Based upon Nobel Prize winning author Alexander Solzhenitsyn's novel of the same name, First Circle is a sprawling, deliciously paranoid Cold War thriller that features an impressive cast (F. Murray Abraham, Christopher Plummer and Victor Garber, among others) and a grim, almost oppressive sense of late Forties Russia under Josef Stalin's iron-fisted rule – the miniseries was filmed on location in wintry Moscow.
This 1991 made-for-TV miniseries, directed by Sheldon Larry, spends roughly three days in Mavrino Prison, specially designed by reigning dictator Josef Stalin (F. Murray Abraham) for physicists, mathematicians, electrical engineers and other intellectuals to participate in state-supported scientific research. One day, a mysterious individual makes a panicked phone call to the American embassy. The phone call is recorded by the Ministry of Security, who, in the interest of protecting the USSR, must quickly identify the anonymous caller; a voice print analysis machine is being developed in Mavrino and the pressure to get the machine up and running becomes almost unbearable. Laboring under increasingly hostile conditions, those tasked with its completion struggle to maintain a sense of humanity.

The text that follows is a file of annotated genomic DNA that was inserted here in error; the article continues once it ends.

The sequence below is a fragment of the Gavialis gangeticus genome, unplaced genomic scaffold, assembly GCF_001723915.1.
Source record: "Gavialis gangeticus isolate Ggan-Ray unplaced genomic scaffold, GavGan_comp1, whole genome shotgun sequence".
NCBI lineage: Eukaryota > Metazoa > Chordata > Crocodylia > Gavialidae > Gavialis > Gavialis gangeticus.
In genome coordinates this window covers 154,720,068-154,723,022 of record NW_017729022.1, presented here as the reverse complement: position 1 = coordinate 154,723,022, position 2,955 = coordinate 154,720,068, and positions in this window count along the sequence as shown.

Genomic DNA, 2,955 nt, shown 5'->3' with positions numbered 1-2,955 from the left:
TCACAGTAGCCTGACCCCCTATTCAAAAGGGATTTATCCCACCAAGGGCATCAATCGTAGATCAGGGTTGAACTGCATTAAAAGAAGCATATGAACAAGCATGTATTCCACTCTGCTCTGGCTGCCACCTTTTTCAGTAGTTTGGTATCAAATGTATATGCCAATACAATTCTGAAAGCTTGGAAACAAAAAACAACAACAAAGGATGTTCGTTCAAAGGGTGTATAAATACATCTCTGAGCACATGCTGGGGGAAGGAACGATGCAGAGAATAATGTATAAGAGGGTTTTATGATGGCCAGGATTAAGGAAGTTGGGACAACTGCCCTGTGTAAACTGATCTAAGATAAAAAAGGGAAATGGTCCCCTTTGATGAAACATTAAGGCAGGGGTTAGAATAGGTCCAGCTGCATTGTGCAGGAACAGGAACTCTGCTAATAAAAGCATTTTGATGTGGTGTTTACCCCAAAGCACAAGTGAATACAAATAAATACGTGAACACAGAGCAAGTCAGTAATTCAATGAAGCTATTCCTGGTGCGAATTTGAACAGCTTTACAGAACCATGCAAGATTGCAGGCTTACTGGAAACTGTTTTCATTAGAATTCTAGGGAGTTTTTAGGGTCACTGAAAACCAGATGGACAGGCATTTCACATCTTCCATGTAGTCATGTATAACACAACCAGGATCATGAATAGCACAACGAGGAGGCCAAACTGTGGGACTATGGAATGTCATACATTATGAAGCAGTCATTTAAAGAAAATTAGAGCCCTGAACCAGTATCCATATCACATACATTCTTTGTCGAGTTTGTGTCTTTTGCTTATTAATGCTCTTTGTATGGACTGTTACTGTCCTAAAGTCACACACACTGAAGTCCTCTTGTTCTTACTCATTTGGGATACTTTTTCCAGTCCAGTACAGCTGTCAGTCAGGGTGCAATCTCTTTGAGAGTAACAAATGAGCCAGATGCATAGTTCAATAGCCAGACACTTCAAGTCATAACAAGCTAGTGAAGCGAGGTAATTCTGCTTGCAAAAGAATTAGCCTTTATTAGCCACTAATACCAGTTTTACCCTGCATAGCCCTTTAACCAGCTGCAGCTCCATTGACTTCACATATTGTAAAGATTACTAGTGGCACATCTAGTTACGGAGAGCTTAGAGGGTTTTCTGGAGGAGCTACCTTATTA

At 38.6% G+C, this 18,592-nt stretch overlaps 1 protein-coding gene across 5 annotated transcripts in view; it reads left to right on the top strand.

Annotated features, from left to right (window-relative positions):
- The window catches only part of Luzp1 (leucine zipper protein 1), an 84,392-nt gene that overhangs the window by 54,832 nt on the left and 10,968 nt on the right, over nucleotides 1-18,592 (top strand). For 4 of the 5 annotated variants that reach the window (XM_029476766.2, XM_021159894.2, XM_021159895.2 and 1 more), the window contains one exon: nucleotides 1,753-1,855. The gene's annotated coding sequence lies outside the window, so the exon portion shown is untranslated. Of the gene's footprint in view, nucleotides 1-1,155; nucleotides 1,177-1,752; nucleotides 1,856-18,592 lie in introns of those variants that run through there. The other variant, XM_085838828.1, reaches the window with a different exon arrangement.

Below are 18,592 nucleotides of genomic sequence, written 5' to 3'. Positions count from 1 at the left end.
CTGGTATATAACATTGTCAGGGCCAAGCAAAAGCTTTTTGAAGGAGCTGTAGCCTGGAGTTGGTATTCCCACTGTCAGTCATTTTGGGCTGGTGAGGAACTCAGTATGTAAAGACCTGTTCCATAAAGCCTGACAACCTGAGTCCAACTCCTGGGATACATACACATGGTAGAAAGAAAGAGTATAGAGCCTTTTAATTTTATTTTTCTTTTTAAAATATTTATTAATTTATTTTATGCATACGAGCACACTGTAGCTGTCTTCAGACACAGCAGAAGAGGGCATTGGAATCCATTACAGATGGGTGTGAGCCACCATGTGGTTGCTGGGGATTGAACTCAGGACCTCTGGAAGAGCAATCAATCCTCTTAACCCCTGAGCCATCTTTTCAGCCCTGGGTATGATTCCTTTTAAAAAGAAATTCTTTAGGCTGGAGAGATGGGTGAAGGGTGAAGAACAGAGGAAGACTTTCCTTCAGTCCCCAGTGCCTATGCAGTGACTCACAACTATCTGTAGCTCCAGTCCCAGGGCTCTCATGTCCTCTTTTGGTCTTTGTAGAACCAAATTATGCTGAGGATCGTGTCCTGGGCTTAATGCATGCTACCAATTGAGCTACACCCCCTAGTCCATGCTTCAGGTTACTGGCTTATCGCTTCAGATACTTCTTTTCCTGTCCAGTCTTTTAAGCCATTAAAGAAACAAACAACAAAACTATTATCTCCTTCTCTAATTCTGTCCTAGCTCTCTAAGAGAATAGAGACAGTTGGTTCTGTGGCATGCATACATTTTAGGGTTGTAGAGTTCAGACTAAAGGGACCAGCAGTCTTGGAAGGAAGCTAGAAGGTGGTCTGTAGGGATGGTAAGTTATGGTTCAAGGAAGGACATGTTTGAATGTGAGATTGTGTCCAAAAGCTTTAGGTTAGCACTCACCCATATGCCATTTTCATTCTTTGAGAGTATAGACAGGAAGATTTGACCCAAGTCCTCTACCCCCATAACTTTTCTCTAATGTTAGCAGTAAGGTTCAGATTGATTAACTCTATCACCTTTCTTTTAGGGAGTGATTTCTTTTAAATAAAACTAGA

Featuring numerous, sometimes barely sketched characters and an, at times, quite byzantine plot, First Circle is a sobering examination of the dark, spiraling madness that gripped the USSR during Stalin's reign – the cast is uniformly excellent and while the plot is thick, viewers who pay attention will find this occasionally overlong drama worth their time.
First Circle is presented as originally broadcast in 1.33:1 fullscreen – looking slightly soft and smeary (a la a PAL-to-NTSC transfer) at times, this is not an image that's held up well. A digital spit and polish would've brought Ronald Orieux's stark, period images to more vivid life.
Dolby 2.0 stereo is the only audio option but since First Circle is a dialogue-heavy film, that's no problem (and yes, some of the non-English speaking thespians have been very clearly dubbed, but it's not too distracting) Gabriel Yared's hopelessly dated synth score sounds just as crisp as Stalin's infrequent, unhinged rants; this is a perfectly serviceable mix.
Not much in the way of supplemental material is offered: the only bonus of any real substance is the text-based "Solzhenitsyn and The First Circle," detailing the author's relation to the story. Cast and credits, along with actor filmographies, are also included.
First Circle is a handsomely mounted production that suffers from an excess of characters and an occasional obfuscation of plot – the filmmakers' intentions are admirable, but judicious editing would've strengthened this adaptation considerably. History film buffs will delight in this sprawling miniseries; everyone else should probably pass. Rent it.